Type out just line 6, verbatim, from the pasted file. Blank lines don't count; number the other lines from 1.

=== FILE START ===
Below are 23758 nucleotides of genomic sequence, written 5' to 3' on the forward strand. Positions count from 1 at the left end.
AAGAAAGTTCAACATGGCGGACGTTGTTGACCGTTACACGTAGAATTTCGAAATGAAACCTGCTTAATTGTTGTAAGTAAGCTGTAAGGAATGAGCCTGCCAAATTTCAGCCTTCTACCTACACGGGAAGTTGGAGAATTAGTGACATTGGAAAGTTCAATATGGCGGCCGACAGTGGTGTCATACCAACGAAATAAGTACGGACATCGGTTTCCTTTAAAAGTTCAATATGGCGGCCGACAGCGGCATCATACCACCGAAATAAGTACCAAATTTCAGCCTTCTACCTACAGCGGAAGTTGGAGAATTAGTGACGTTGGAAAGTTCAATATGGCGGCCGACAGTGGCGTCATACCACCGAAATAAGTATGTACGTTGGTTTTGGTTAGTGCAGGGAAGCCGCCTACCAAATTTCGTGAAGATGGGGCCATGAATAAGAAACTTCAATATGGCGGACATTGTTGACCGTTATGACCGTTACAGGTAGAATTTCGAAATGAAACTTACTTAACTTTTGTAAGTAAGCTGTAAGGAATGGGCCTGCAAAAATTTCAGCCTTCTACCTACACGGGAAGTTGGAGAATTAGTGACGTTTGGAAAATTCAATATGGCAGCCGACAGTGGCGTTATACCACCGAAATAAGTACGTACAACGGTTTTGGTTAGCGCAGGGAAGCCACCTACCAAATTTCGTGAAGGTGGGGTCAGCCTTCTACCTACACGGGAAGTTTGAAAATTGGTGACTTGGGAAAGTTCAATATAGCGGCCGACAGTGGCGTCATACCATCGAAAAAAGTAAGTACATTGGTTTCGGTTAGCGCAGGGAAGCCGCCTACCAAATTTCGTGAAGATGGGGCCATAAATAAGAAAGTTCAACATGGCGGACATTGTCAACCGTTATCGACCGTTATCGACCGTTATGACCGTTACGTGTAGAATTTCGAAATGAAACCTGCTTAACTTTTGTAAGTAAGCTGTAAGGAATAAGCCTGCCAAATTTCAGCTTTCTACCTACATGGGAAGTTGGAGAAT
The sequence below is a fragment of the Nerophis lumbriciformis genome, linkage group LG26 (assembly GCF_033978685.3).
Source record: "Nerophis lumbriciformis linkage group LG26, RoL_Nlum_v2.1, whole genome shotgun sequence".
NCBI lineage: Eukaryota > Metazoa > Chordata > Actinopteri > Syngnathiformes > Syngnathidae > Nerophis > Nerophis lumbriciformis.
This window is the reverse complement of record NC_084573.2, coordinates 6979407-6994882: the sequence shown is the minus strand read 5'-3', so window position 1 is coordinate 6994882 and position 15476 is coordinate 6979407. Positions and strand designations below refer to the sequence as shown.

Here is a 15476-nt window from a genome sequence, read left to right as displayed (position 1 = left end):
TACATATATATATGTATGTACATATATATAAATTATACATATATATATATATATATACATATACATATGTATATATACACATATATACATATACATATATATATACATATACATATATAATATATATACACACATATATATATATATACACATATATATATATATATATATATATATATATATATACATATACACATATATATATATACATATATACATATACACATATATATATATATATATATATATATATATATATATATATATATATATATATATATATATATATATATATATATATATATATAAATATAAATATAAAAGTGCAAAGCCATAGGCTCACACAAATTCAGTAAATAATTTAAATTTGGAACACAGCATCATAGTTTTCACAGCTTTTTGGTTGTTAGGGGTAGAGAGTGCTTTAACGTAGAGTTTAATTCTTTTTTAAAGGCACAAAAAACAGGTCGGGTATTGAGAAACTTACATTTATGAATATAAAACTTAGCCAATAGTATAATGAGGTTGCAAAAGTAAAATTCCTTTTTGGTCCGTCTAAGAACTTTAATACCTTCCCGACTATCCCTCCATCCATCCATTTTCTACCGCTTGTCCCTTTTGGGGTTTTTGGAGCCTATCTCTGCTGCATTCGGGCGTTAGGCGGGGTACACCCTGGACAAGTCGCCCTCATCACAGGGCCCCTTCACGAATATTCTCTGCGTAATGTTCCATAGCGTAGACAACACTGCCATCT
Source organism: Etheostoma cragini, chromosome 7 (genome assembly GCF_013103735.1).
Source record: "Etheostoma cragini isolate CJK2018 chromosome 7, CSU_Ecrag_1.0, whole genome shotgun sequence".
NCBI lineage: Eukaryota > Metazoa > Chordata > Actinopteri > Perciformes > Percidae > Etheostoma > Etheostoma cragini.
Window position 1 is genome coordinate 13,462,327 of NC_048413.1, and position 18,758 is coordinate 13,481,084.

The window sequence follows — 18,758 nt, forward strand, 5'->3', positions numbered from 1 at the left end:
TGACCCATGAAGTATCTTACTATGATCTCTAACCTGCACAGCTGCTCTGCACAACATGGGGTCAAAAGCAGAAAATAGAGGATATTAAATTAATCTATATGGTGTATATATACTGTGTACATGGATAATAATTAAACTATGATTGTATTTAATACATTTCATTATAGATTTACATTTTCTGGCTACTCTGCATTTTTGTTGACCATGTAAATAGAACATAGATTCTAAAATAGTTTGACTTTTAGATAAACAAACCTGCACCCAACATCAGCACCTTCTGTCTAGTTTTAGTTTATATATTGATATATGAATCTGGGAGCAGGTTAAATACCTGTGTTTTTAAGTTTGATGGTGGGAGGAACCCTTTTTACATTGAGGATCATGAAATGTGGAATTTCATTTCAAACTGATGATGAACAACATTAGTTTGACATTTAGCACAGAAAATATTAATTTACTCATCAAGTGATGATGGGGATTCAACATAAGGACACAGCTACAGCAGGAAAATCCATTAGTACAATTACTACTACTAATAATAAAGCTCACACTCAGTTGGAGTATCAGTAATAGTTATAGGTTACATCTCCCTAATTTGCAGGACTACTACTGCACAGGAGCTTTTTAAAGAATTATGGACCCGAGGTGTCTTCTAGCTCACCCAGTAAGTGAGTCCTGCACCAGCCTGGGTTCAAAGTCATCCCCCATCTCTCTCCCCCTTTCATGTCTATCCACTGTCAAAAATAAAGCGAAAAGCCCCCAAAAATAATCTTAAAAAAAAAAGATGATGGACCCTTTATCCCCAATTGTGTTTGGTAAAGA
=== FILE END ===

This window is the reverse complement of record NC_084573.2, coordinates 6979407-6994882: the sequence shown is the minus strand read 5'-3', so window position 1 is coordinate 6994882 and position 15476 is coordinate 6979407. Positions and strand designations below refer to the sequence as shown.